Featured client // New Look
“Q actually paid for itself in five months.”
Download the case study HERE»
Maximizing performance in the fast moving world of fashion
The nature of fashion retailers’ supply chains and distribution networks often mean their ability to offer the right product, in the right size and color and in the right store is constrained. More than any other branch of retail, there is an additional challenge in fashion to ensure stores do not have overage at the end of what can sometimes be a very short selling period. Traditional fulfillment processes have been developed as a compromise between the financial and merchandising goals of the retailer and the operational constraints they face. It is a compromise that comes with a price.
The unfair advantage //
Unlike traditional solutions, Q is a truly dynamic and self-learning system that allows fashion retailers to better utilize limited available inventory to achieve higher full price sales and reduce the need for markdowns to shift excess stock towards the end of the lifecycle. Better sell through equals more revenue and margin.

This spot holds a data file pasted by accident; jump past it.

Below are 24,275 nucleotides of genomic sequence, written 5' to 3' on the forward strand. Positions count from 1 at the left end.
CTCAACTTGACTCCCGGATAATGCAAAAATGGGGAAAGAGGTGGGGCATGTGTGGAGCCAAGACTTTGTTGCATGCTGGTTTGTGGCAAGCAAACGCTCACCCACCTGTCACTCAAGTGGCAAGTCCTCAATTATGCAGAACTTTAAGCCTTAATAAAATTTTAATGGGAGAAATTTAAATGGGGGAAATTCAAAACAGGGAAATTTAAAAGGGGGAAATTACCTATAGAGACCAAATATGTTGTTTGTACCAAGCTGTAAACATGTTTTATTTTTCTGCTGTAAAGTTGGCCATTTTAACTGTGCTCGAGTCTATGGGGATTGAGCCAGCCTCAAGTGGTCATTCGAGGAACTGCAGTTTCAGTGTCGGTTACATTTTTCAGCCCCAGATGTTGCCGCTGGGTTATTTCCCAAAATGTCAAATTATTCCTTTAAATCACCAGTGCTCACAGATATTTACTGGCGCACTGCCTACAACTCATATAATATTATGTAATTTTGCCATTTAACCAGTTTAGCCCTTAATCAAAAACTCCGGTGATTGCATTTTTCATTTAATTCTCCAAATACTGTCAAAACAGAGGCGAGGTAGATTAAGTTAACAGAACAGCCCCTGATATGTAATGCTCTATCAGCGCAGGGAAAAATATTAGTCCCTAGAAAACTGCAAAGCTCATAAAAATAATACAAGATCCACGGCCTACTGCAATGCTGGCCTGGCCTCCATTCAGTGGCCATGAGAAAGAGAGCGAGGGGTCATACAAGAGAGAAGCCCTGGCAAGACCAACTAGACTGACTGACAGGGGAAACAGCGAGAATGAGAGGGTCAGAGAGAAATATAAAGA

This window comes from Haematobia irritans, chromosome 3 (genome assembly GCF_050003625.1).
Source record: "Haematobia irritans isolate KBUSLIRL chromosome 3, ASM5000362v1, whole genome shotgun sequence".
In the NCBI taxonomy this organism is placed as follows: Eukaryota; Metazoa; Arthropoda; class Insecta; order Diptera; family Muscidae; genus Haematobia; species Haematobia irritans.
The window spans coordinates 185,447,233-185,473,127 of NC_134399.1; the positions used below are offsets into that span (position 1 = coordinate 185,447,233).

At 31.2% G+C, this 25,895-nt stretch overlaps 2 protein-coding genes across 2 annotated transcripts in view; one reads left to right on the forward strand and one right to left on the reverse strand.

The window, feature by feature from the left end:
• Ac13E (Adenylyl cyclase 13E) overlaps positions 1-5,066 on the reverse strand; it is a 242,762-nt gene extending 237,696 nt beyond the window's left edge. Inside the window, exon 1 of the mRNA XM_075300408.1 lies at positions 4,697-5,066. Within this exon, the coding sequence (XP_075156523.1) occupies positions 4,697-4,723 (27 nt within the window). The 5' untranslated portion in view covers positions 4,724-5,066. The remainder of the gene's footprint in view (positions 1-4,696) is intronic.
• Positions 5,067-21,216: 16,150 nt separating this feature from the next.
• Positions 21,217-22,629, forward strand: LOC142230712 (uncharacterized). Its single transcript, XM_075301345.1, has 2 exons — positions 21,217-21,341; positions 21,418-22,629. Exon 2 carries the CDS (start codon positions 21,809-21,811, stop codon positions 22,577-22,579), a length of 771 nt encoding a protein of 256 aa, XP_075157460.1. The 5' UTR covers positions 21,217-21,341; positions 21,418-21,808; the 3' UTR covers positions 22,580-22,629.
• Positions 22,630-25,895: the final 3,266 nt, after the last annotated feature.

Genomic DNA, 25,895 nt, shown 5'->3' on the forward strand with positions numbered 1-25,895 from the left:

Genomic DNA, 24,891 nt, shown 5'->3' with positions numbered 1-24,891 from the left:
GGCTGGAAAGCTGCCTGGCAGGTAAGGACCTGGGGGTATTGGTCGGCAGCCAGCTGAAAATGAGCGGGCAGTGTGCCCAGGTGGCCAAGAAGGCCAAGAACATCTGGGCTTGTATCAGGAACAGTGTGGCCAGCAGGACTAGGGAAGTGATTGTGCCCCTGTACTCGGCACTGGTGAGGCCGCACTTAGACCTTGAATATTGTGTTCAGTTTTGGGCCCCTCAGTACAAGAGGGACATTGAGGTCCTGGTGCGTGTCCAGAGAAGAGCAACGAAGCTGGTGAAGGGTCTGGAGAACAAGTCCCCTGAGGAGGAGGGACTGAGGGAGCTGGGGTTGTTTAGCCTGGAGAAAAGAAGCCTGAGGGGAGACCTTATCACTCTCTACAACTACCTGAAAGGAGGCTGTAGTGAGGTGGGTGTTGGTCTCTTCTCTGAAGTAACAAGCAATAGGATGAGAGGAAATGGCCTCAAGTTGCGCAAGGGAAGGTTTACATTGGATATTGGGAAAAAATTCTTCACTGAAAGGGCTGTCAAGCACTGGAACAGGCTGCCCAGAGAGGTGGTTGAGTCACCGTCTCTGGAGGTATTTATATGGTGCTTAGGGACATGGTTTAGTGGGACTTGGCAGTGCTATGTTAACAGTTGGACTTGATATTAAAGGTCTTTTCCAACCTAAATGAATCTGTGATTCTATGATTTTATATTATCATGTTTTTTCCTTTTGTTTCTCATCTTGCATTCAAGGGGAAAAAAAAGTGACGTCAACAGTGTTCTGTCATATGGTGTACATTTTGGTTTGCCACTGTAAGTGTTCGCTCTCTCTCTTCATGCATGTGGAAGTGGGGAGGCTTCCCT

Advanced performance awareness //
Q can provide early warning on products that are selling too fast, in which case a decision can be made to bring in replacement product early or reduce the stores that are carrying the product to those that can most profitably sell it at full price. Q can likewise identify a product that is selling too slow, in which case the retailer can try a price drop or extend the number of stores that are carrying the product to share the pain. By reducing the complexity of the decision-making process, Q also reduces workload for allocators.
Never lose a sale //
There is no need to set initial stocking levels and no need for pre-allocations. All inventory transactions are recommended by Q and a user can check or modify before execution. Management is by exception and workflow. This new approach is able, like no other before it, to identify and support the winners whilst diverting resources from the losers that drain profit from the business. A typical retail clothing business will lose about 15% of its turnover in markdown and perhaps 10% due to lost sales. If we assume a turnover of $300 million, then we are looking at a loss of $75 million. Reducing each of these figures by only 1%, adds $8 million to the bottom line. Being able to make that sort of difference to a business is worth a lot more than a second look.